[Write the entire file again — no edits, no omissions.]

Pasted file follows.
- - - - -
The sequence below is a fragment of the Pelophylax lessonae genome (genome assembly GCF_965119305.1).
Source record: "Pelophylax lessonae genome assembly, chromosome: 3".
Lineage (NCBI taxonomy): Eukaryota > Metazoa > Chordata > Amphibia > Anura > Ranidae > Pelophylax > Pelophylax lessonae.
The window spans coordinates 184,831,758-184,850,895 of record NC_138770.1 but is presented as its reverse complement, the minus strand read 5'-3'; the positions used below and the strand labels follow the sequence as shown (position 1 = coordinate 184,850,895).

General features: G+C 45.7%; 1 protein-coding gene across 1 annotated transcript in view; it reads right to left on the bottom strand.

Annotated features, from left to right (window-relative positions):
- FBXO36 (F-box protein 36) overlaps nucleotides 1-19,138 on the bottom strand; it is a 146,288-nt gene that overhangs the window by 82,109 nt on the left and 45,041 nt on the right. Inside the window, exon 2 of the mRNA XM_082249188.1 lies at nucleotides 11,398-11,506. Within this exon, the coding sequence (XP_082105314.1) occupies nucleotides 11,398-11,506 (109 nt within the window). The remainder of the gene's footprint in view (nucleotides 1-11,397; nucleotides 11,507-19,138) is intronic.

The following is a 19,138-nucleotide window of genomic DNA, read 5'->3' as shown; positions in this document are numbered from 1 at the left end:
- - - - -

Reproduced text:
The sequence below is a fragment of the Pelophylax lessonae genome (genome assembly GCF_965119305.1).
Source record: "Pelophylax lessonae genome assembly, chromosome: 3".
Lineage (NCBI taxonomy): Eukaryota > Metazoa > Chordata > Amphibia > Anura > Ranidae > Pelophylax > Pelophylax lessonae.
The window spans coordinates 184,831,758-184,850,895 of record NC_138770.1 but is presented as its reverse complement, the minus strand read 5'-3'; the positions used below and the strand labels follow the sequence as shown (position 1 = coordinate 184,850,895).

General features: G+C 45.7%; 1 protein-coding gene across 1 annotated transcript in view; it reads right to left on the bottom strand.

Annotated features, from left to right (window-relative positions):
- FBXO36 (F-box protein 36) overlaps nucleotides 1-19,138 on the bottom strand; it is a 146,288-nt gene that overhangs the window by 82,109 nt on the left and 45,041 nt on the right. Inside the window, exon 2 of the mRNA XM_082249188.1 lies at nucleotides 11,398-11,506. Within this exon, the coding sequence (XP_082105314.1) occupies nucleotides 11,398-11,506 (109 nt within the window). The remainder of the gene's footprint in view (nucleotides 1-11,397; nucleotides 11,507-19,138) is intronic.

The following is a 19,138-nucleotide window of genomic DNA, read 5'->3' as shown; positions in this document are numbered from 1 at the left end: